Picture yourself in 15 to 20 years from now. Are you enjoying life to the fullest? Are you still able to climb stairs and get off the floor without assistance? Can you catch your balance without falling?
Now picture yourself in 15 to 20 years. Imagine yourself having difficulty getting up from a chair without having to steady yourself. Imagine you lose your balance and fall on the floor. You discover that you can’t get up. Instead, all you can do is yell, “Help, help, I’ve fallen.” But because you didn’t want to wear that big, beige medallion around your neck, no one comes for hours. You were on your way to the bathroom when you fell.
The Danger of Falls
According to the Center for Disease Control and Prevention, more than one out of four people sixty-five and older falls each year. And if you fall once, it doubles your chances of falling again.
Here are some other important facts about falls from the Center for Disease Control and Prevention:
- One out of five falls causes a serious injury
- Three million elder people are treated for falls in ER departments each year
- 95% of hip fractures are caused by falling – usually sideways
- Falls are the most common cause of traumatic brain injuries – AND
- In 2015, The average hospital cost for an elder fall injury was about $30,000
The problem is that all of us are at risk. If we fall, we could get seriously injured. If we get seriously injured, then we may become more dependent on others. We might not even be able to live on our own.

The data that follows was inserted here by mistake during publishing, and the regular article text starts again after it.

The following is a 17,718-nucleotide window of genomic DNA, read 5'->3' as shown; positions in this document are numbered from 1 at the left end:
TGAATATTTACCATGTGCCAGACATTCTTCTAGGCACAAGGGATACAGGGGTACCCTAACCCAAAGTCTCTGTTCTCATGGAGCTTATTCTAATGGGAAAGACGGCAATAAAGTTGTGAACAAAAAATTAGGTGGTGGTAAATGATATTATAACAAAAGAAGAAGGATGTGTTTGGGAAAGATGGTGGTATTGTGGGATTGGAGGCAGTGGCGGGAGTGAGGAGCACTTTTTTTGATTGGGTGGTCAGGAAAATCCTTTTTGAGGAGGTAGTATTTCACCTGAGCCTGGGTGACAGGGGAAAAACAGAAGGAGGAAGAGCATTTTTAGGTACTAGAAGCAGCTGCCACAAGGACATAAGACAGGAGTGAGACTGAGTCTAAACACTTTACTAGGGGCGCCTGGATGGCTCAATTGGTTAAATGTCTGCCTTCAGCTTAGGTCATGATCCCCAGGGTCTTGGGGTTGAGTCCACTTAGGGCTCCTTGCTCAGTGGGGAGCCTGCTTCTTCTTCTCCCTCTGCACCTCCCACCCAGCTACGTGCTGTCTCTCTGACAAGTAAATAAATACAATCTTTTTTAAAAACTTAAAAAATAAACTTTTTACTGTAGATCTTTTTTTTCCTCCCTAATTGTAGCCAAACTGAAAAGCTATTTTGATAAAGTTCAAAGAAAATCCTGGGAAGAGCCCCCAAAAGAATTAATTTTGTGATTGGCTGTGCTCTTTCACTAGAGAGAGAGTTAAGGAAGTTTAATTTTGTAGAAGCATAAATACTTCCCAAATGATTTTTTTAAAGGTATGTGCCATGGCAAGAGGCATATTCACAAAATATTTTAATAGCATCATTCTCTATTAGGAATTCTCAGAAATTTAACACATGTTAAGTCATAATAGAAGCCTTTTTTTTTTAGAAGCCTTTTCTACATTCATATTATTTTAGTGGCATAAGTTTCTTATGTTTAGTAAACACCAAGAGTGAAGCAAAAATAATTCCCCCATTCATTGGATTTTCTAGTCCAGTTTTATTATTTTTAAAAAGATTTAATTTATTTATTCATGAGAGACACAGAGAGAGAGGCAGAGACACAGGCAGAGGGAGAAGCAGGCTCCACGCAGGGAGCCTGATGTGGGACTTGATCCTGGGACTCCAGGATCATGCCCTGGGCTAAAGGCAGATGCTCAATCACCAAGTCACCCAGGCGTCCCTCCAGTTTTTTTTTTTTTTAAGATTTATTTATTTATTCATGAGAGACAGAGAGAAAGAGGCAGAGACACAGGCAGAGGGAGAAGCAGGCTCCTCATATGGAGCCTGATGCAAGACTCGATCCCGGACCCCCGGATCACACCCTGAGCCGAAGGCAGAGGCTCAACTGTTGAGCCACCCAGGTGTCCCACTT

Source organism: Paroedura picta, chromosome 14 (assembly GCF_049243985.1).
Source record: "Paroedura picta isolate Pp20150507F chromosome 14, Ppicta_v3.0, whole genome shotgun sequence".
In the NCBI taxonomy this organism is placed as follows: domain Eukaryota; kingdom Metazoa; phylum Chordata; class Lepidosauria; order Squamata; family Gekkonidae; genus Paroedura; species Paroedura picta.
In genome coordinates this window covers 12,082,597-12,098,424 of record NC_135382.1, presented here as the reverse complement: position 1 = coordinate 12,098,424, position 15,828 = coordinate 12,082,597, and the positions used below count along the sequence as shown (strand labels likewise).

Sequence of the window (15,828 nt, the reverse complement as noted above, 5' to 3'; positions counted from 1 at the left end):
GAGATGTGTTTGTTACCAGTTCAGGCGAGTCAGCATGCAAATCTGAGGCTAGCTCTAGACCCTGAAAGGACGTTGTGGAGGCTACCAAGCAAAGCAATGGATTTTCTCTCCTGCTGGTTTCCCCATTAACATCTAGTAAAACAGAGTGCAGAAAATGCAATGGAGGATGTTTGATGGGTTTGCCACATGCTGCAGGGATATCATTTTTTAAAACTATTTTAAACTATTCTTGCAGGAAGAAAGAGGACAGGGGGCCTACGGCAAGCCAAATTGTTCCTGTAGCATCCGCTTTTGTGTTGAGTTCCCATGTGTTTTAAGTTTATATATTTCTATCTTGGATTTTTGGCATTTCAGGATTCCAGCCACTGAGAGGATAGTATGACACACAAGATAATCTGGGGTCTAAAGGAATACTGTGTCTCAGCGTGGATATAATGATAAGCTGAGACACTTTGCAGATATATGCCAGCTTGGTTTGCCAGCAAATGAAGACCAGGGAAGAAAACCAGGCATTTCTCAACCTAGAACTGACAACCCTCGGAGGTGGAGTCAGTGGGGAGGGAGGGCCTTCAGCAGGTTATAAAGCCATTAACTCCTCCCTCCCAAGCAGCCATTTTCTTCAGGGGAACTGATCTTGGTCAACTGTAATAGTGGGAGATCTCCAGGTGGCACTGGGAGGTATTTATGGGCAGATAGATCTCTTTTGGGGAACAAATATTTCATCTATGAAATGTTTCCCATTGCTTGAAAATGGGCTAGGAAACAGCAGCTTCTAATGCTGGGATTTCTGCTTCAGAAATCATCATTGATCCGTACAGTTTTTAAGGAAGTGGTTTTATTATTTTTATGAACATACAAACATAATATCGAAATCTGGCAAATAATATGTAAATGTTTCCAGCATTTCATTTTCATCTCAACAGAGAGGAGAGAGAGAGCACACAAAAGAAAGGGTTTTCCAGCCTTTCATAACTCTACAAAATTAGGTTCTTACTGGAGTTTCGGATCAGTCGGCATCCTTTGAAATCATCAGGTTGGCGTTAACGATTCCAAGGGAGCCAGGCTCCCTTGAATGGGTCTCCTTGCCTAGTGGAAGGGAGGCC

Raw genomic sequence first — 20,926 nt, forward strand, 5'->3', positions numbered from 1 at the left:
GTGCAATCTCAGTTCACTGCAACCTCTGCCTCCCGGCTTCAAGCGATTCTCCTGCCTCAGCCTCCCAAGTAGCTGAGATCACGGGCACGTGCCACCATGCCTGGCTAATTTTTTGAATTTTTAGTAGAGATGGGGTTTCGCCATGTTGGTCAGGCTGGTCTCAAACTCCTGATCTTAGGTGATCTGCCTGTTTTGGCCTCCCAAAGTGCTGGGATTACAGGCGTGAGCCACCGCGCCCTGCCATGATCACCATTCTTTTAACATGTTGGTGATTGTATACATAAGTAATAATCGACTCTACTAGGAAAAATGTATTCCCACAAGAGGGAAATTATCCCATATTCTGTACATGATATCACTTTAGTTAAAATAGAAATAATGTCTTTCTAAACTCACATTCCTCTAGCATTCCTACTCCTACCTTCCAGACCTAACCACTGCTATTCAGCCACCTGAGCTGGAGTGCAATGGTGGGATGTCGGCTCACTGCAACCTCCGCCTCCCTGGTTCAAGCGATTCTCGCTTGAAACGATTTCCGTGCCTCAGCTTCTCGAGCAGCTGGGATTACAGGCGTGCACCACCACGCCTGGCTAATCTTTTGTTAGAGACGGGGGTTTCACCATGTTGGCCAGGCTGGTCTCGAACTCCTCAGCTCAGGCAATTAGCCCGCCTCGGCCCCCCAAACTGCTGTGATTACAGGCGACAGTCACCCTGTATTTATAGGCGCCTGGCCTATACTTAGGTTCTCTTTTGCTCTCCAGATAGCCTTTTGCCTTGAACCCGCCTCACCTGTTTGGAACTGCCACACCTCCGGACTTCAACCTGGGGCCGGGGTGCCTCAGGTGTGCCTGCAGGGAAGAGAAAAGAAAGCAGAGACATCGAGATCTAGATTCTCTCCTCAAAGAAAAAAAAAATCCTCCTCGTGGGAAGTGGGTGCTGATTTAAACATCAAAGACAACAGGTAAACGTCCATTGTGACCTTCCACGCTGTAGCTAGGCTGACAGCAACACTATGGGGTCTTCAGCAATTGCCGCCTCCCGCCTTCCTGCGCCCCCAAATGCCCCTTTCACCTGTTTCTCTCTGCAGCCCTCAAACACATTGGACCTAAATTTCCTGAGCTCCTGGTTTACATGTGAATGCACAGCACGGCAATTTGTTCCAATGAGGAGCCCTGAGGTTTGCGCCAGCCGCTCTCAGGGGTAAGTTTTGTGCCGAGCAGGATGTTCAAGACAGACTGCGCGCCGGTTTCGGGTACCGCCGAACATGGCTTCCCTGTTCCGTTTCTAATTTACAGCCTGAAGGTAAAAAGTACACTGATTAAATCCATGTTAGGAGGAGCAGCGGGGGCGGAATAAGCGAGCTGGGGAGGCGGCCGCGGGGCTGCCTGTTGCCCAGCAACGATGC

How We Can Limit Falls and Increase Our Balance
It is very important that we start taking action now. My daughter-in-law, who has a doctorate in physical therapy, says one of the most important things we can do as we age is to work on our balance. I’ve been taking her seriously and have been working on my balance. Here are some things we can all do:
In a 2018 AARP article, Joanne Jarrett, an M.D. suggested standing next to a strong countertop, standing on one foot without holding on. She said that if you need support before the five-to ten-second mark, your balance should be addressed.
The Center for Disease Control and Prevention suggests asking the doctor to evaluate your risk for falling and then ask for specific things you can do to minimize your risk. The Center also suggest doing strength and balance exercises such as Tai Chi. In addition, having our eyes checked at least once a year and making sure our home is safe by installing grab bars if needed, getting rid of things we can trip over, and so forth are recommended.
I’ve been working on my balance for the past year. When I watch the evening news, I often get out of my chair and stand on one foot and then the other. I do the same when I take our dog to the field and wait for him to take care of his business. My balance has improved. And I’m going to keep working on it as long as I can. What are you doing right now to maintain or improve your balance? If you aren’t already working on your balance, now is the time to start.